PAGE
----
One of my current projects is to write a general purpose auditing framework for instrumenting open source and enterprise level applications for audit event logging. This is the ARF component of the bandit project. That should be fairly simple, right? It sounds easy, but (as they say) the devil is in the details. What sort of API can log events for any application, any domain, any process?
My first thought was to create a tuple-based API that would allow anyone to add any number and combination of name/value pairs to an audit record before submitting that record to the record stream. This is a very general purpose interface. In fact, add a little hierarchy and it looks a lot like SAX or DOM interfaces for creating and managing XML documents. And that’s where I decided that this was probably not the right approach. We don’t need yet another XML interface. I could use SAX or DOM in fact, but it just seems like overkill – even for a generic application like general purpose audit instrumentation.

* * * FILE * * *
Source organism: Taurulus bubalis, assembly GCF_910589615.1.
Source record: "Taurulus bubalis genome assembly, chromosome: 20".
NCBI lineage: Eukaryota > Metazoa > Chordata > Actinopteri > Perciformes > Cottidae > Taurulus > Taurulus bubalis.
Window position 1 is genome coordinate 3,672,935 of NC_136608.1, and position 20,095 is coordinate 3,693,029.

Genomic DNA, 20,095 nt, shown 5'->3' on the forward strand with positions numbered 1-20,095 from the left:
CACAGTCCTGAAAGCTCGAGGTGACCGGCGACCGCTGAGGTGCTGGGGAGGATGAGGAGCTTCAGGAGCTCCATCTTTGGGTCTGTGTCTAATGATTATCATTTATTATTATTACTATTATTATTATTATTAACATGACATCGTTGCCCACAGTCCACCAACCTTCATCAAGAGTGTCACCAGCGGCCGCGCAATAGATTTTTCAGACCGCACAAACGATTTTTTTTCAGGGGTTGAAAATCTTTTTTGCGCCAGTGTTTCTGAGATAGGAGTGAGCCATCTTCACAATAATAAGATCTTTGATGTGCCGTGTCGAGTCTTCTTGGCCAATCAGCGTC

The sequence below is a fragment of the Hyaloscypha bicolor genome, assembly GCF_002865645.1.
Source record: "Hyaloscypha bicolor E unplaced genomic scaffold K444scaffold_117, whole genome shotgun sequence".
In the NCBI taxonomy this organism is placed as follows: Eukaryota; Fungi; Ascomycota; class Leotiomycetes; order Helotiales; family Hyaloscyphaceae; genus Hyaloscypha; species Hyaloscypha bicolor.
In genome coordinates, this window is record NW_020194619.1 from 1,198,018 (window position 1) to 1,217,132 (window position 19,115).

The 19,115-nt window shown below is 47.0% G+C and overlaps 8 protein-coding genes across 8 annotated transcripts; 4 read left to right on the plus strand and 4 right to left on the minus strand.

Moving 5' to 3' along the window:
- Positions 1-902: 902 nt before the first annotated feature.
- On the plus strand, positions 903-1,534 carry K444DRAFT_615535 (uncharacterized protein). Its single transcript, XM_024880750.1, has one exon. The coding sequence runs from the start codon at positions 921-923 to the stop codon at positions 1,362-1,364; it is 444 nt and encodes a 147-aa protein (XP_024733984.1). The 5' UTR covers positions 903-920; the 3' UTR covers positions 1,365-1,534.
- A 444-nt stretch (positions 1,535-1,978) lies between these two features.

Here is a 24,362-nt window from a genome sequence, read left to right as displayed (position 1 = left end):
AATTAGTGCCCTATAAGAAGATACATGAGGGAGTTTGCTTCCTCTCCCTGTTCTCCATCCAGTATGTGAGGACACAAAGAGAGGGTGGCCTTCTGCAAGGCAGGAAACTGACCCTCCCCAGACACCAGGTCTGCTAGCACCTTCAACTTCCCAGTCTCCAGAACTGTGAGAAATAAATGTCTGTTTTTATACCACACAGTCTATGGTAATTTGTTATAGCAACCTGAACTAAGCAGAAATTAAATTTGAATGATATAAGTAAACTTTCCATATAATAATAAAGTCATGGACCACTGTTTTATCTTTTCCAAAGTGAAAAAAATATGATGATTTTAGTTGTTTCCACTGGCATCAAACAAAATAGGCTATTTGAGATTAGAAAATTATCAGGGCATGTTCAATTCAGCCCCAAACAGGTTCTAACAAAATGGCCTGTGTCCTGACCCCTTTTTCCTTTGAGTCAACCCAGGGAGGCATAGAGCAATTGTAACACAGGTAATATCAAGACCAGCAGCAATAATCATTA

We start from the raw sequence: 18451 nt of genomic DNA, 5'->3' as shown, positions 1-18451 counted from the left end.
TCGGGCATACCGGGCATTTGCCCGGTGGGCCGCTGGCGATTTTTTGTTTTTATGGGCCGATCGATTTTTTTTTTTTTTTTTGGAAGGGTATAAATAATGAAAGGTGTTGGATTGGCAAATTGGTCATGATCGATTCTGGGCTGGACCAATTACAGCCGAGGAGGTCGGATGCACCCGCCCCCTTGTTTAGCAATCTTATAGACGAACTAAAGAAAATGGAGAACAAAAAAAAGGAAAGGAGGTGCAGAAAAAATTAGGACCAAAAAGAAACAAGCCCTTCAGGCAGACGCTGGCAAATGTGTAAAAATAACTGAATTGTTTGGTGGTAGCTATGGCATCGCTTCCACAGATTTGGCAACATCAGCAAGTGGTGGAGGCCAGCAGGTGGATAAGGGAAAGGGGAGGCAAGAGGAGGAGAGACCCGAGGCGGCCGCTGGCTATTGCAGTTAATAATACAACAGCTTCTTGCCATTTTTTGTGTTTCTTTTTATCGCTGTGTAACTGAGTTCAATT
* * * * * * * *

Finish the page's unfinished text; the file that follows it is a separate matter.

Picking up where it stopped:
The second approach that presented itself to me was to define a common audit record taxonomy, or a hierarchy of record formats that define the data necessary for most audit records required in today’s world. Done as a hierarchy, this is also an expandable option – more record formats can be added later to accomodate new uses of audit information.
It so happens that Novell has just acquired eSecurity, a world-class auditing company. eSecurity is a great fit for Novell because they excel at collecting and classifying audit event data. However, they don’t have an API for application instrumentation. Given their strategy before Novell, this was a great wait to limit their scope to an area in which they could excel. It maintains focus and allows their engineers to create a product that can’t be beat.
The nice thing (from my perspective) about the eSecurity acquisition is that the ARF project can be used to front the solid eSecurity audit event taxonomy. Hand in glove, so to speak.
This sort of API might look much more like the taxonomy fields than simple tuples. This is better for all involved. Data submitted to ARF will look more structured and less free-form (as is the case with XML – schema notwithstanding).